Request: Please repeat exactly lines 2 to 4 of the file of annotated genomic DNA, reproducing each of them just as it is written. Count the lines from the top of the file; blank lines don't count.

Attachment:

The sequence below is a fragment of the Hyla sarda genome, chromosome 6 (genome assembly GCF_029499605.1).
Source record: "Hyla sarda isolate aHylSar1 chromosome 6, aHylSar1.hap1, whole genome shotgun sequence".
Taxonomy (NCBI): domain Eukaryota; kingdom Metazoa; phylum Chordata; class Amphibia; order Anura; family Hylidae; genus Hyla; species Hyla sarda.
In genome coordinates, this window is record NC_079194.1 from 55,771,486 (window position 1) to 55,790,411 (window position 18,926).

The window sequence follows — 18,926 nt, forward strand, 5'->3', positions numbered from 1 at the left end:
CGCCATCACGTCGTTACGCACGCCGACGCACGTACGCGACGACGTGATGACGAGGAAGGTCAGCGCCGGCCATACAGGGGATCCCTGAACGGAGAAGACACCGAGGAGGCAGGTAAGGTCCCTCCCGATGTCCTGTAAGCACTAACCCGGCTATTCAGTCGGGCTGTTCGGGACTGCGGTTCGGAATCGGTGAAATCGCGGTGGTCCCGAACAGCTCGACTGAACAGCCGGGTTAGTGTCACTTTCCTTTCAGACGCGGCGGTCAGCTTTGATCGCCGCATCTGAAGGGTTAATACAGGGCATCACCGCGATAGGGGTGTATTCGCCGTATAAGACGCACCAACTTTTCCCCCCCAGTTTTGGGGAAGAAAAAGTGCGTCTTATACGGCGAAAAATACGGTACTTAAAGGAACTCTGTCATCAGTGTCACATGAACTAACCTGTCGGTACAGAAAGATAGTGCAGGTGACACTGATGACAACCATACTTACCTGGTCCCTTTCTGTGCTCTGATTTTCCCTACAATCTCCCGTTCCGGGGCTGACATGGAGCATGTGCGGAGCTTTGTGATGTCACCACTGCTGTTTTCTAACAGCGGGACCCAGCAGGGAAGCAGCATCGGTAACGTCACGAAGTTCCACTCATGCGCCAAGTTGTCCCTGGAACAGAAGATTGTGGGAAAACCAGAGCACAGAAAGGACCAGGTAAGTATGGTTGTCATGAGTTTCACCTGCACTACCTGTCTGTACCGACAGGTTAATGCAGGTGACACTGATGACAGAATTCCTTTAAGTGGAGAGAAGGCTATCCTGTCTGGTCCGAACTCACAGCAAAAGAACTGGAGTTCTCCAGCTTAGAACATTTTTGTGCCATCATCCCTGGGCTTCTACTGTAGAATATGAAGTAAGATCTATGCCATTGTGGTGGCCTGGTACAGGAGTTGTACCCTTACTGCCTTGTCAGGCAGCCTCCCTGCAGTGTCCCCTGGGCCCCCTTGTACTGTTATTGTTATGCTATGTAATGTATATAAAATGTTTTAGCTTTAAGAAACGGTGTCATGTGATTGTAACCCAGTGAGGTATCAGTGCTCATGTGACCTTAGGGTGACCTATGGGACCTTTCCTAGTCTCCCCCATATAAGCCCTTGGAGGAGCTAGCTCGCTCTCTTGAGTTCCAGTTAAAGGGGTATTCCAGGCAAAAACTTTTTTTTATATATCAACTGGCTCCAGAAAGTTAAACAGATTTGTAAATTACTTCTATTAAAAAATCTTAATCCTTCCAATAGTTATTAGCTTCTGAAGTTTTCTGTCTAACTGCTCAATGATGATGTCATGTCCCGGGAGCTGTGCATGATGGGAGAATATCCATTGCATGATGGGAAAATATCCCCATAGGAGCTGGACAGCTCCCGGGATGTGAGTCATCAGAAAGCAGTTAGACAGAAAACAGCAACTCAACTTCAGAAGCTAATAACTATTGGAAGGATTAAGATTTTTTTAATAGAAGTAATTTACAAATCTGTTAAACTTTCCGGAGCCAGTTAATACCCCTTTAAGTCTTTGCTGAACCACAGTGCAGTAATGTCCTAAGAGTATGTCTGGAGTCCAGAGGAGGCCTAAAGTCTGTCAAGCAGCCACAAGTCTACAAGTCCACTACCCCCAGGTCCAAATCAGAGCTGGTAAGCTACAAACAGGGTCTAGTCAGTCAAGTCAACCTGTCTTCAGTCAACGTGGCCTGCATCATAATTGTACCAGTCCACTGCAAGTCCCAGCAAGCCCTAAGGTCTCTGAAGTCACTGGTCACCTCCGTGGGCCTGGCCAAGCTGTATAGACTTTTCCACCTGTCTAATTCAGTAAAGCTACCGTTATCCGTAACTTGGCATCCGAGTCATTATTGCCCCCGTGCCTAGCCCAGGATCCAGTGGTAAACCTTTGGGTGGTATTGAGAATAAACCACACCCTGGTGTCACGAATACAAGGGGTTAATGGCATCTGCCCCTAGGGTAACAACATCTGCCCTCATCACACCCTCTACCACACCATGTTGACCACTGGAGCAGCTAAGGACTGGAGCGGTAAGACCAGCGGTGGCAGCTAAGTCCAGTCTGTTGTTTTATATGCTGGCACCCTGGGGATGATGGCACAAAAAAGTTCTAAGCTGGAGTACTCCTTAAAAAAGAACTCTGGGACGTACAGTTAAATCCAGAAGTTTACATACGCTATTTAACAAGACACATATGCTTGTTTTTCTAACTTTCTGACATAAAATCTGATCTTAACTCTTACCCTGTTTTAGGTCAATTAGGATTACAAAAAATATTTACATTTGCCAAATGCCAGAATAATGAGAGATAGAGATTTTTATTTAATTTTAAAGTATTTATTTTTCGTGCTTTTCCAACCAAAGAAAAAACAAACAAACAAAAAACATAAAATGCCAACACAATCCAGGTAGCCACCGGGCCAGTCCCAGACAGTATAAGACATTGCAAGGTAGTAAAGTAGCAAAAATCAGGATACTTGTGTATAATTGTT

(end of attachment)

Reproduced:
Source record: "Hyla sarda isolate aHylSar1 chromosome 6, aHylSar1.hap1, whole genome shotgun sequence".
Taxonomy (NCBI): domain Eukaryota; kingdom Metazoa; phylum Chordata; class Amphibia; order Anura; family Hylidae; genus Hyla; species Hyla sarda.
In genome coordinates, this window is record NC_079194.1 from 55,771,486 (window position 1) to 55,790,411 (window position 18,926).